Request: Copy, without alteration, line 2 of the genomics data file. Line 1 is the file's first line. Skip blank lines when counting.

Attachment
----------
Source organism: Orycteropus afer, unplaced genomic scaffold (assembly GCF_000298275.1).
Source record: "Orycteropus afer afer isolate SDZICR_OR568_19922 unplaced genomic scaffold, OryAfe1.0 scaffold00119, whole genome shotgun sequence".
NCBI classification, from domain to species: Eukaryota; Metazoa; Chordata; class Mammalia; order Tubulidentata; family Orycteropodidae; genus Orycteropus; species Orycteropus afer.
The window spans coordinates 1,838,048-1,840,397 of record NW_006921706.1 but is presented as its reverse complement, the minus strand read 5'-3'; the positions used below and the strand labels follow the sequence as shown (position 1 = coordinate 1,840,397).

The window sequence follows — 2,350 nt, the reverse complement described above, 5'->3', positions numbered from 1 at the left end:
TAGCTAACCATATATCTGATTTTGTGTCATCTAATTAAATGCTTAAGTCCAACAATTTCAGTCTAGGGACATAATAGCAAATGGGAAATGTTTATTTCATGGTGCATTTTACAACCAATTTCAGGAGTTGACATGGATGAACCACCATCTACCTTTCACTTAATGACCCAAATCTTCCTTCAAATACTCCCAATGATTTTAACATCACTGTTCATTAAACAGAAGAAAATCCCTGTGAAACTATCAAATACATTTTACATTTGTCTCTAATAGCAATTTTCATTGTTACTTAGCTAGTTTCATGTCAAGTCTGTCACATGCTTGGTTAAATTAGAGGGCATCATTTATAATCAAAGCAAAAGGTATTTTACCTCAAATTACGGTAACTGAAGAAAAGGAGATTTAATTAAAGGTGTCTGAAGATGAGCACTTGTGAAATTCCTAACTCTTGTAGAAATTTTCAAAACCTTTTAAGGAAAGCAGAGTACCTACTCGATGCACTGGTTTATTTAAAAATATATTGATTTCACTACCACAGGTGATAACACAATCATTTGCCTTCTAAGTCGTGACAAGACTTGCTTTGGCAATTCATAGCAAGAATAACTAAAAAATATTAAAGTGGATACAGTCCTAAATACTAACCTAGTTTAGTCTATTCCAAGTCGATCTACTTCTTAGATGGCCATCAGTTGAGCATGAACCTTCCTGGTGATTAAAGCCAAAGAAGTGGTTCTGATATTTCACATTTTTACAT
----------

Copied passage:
Source record: "Orycteropus afer afer isolate SDZICR_OR568_19922 unplaced genomic scaffold, OryAfe1.0 scaffold00119, whole genome shotgun sequence".